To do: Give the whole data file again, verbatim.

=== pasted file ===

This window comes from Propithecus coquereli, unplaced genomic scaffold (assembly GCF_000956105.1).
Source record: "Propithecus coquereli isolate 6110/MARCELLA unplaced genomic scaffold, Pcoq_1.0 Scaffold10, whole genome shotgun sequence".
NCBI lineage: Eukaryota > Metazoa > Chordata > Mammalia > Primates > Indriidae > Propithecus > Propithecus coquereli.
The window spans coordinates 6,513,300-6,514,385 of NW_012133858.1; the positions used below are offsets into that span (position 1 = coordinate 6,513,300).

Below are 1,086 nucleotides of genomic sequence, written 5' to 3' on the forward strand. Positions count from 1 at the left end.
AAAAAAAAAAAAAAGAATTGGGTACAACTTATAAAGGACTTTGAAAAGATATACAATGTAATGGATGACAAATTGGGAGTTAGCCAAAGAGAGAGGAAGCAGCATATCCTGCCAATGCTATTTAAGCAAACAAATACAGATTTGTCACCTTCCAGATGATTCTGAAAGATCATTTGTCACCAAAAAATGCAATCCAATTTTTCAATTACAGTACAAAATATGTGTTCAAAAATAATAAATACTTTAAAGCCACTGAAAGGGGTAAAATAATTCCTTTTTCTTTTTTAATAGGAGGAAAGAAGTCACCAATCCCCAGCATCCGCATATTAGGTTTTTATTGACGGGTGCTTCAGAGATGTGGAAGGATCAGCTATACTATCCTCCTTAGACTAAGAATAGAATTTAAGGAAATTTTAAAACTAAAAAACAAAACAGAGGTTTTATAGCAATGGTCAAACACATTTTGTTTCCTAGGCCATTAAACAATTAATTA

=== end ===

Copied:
This window comes from Propithecus coquereli, unplaced genomic scaffold (assembly GCF_000956105.1).
Source record: "Propithecus coquereli isolate 6110/MARCELLA unplaced genomic scaffold, Pcoq_1.0 Scaffold10, whole genome shotgun sequence".
NCBI lineage: Eukaryota > Metazoa > Chordata > Mammalia > Primates > Indriidae > Propithecus > Propithecus coquereli.
The window spans coordinates 6,513,300-6,514,385 of NW_012133858.1; the positions used below are offsets into that span (position 1 = coordinate 6,513,300).

Below are 1,086 nucleotides of genomic sequence, written 5' to 3' on the forward strand. Positions count from 1 at the left end.
AAAAAAAAAAAAAAGAATTGGGTACAACTTATAAAGGACTTTGAAAAGATATACAATGTAATGGATGACAAATTGGGAGTTAGCCAAAGAGAGAGGAAGCAGCATATCCTGCCAATGCTATTTAAGCAAACAAATACAGATTTGTCACCTTCCAGATGATTCTGAAAGATCATTTGTCACCAAAAAATGCAATCCAATTTTTCAATTACAGTACAAAATATGTGTTCAAAAATAATAAATACTTTAAAGCCACTGAAAGGGGTAAAATAATTCCTTTTTCTTTTTTAATAGGAGGAAAGAAGTCACCAATCCCCAGCATCCGCATATTAGGTTTTTATTGACGGGTGCTTCAGAGATGTGGAAGGATCAGCTATACTATCCTCCTTAGACTAAGAATAGAATTTAAGGAAATTTTAAAACTAAAAAACAAAACAGAGGTTTTATAGCAATGGTCAAACACATTTTGTTTCCTAGGCCATTAAACAATTAATTA